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Batting is hard. But it's not as hard as betting.
Oh sure, anyone can have a bet. But then anyone can pick up a bat. If you are entertaining hopes of success however, the gambling arts are truly unforgiving. You must toil for hours in the barrel-scraping regions of the internet, trudging across the barren wilderness of sports reports, hacking through the steamy, fetid jungles of sports forums, on a quest to find that fresh piece of news, that information gem that will give you an edge.
Batsmen sometimes wake up on match day with the sun blazing in through their hotel window, feeling like a billion dollars. They wolf down their granola, skip on to the team bus, stride out of the pavilion to the middle, loudly and confidently take guard, survey the field with lordly disdain and get a shooter first ball that uproots their off peg.
So it is with gambling. You might have weighed up every circumstance, calculated the probabilities to seven decimal places, adjusted for wind direction, and piled up your immaculate reasoning like an intricate and beautiful palace of cards. But one puff of the cruel wind of randomness can scatter your logic in all directions.
The horse you backed decides on the way to the start that it doesn't want to be a horse, it wants to be a hippopotamus, so crashes through the rails and heads for the nearest watering hole; the striker you backed to score first hits the post three times in the first minute then gets himself sent off by setting fire to the referee's shorts and biting his ankles.
Gamblers, even successful ones, lose most of the time. Even the bets that go to plan have a way of making you suffer, so by the end you feel like you've sat through a six-hour wildlife documentary following a group of orphaned baby gazelles crossing a lion reserve.
Just such a bet occurred on Monday.
South Africa had Vernon Philander. They had Dale Steyn. Rain, snow, hurricanes, asteroids, frog plagues and gopher attacks were unlikely to save India. Adjust for the possibility of a choke and there it was. South Africa to win. It was obvious.
Things started well. Kohli shouldered one to the wicketkeeper and Pujara was Steyned. Then India began to dig in. I'd put Rohit Sharma down for a plucky three or four, so when he reached double figures I began to lose my patience. In the end, he hung around for an hour or so during which my jabbing at the refresh button became positively indignant.
Jadeja took on the situation with the eye-widening bravado of a man who stands up to tell a dirty joke at his great-grandparents' wedding anniversary party
MS Dhoni didn't seem to want to get out either, and I started taking little walks between deliveries. After ten overs during which I had covered 50 miles of carpet, I was losing hope. And then, India's captain, who never does anything stupid, did something stupid.
In came Ravindra Jadeja. I prepared myself for another long wait, because as we all know, Jadeja can bat. Fortunately, on this occasion, he didn't seem to want to do it for long. He took on the situation with the eye-widening bravado of a man who stands up to tell a dirty joke at his great-grandparents' wedding anniversary party. Hey, I've got one, he says, and launches into a six. Everyone applauds. What audacity, what cheek, what nerve.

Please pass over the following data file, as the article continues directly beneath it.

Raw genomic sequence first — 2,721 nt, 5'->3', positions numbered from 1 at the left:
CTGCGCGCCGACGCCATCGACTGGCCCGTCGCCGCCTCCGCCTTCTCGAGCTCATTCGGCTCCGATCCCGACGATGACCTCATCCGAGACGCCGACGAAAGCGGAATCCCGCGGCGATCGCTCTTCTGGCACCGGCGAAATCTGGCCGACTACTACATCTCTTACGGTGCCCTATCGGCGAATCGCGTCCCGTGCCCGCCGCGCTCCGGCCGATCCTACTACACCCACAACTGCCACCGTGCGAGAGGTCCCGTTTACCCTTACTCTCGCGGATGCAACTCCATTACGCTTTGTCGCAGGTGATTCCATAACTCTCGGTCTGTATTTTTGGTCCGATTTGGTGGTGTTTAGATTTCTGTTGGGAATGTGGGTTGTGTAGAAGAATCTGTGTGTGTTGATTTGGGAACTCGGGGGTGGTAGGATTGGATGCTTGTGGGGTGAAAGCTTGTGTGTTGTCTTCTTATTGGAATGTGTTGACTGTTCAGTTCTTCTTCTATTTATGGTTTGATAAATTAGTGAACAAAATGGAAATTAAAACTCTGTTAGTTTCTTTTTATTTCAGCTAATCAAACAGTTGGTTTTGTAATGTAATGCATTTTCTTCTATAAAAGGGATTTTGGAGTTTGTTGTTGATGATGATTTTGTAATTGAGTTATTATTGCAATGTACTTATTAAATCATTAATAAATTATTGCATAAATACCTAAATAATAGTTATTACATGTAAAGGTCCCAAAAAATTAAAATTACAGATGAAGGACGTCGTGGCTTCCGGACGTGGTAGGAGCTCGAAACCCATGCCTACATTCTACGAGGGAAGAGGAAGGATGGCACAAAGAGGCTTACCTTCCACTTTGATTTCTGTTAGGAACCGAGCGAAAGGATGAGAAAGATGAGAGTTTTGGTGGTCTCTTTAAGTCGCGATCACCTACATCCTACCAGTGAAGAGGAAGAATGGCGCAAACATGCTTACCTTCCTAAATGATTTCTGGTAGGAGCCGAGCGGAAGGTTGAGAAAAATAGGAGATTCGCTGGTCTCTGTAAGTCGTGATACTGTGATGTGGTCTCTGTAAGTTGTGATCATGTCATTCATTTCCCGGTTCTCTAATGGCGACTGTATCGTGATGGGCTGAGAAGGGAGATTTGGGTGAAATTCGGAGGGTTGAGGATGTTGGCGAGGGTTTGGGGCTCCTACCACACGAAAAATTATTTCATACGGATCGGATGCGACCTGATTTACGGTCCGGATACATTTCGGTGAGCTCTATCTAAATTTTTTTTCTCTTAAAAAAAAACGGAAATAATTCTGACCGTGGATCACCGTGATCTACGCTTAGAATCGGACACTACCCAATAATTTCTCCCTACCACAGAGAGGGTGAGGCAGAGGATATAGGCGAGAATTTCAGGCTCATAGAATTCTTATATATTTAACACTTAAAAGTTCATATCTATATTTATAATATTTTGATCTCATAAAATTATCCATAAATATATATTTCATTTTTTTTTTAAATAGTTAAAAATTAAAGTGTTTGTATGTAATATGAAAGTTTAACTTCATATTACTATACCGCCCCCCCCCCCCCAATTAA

If you're that guy, though, you've got to know when to quit. Not Ravindra. Off he goes again, but this time, he misjudges the mood. His big ugly swing goes wildly wrong. The family gathering falls silent, aunts and uncles fix him with disapproving looks and to the sound of embarrassed coughing, a crestfallen Ravindra picks up his bat and leaves quietly.
Surely now it was all over? Not quite.
Ajinkya Rahane is my favourite Indian player. You can admire Dhawan's eye-watering clean hitting, Pujara's relentlessly dogged doggedness, Kohli's all-round air of superiority, but Rahane is the magician. His batting is designed for ethereal late spring mornings at Lord's or for fairytale exploits under the IPL lights. Asking him to dig in and block is like asking King Arthur to use Excalibur to excavate a trench.
Yet he was doing it. There ensued a 96-ball interlude during which no wicket fell. I chewed fingernails. I chewed pencils. I began to entertain self-doubt. Don't India deserve the draw after all? I began to imagine all sorts of bizarre scenarios such as Ishant scoring a rapid hundred to set up a declaration, then skittling the South Africans to win the game.
I awoke from my tortured reverie to find that Zaheer was out, in that not-really-out kind of way that we remember from the pre-DRS era, and that, more or less, was that. It was finally over. After five hours of being held hostage by a scoreboard, millions of people around the planet were able to stop staring at a screen, to go outside, and to generally get on with their lives, as though awoken from a trance. Such is the strange hypnotic power of Test cricket.
Andrew Hughes is a writer currently based in England. He tweets hereFeeds: Andrew Hughes
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Andrew Hughes is a writer and avid cricket watcher who has always retained a healthy suspicion of professional sportsmen, and like any right-thinking person rates Neville Cardus more highly than Don Bradman. His latest book is available here and here @hughandrews73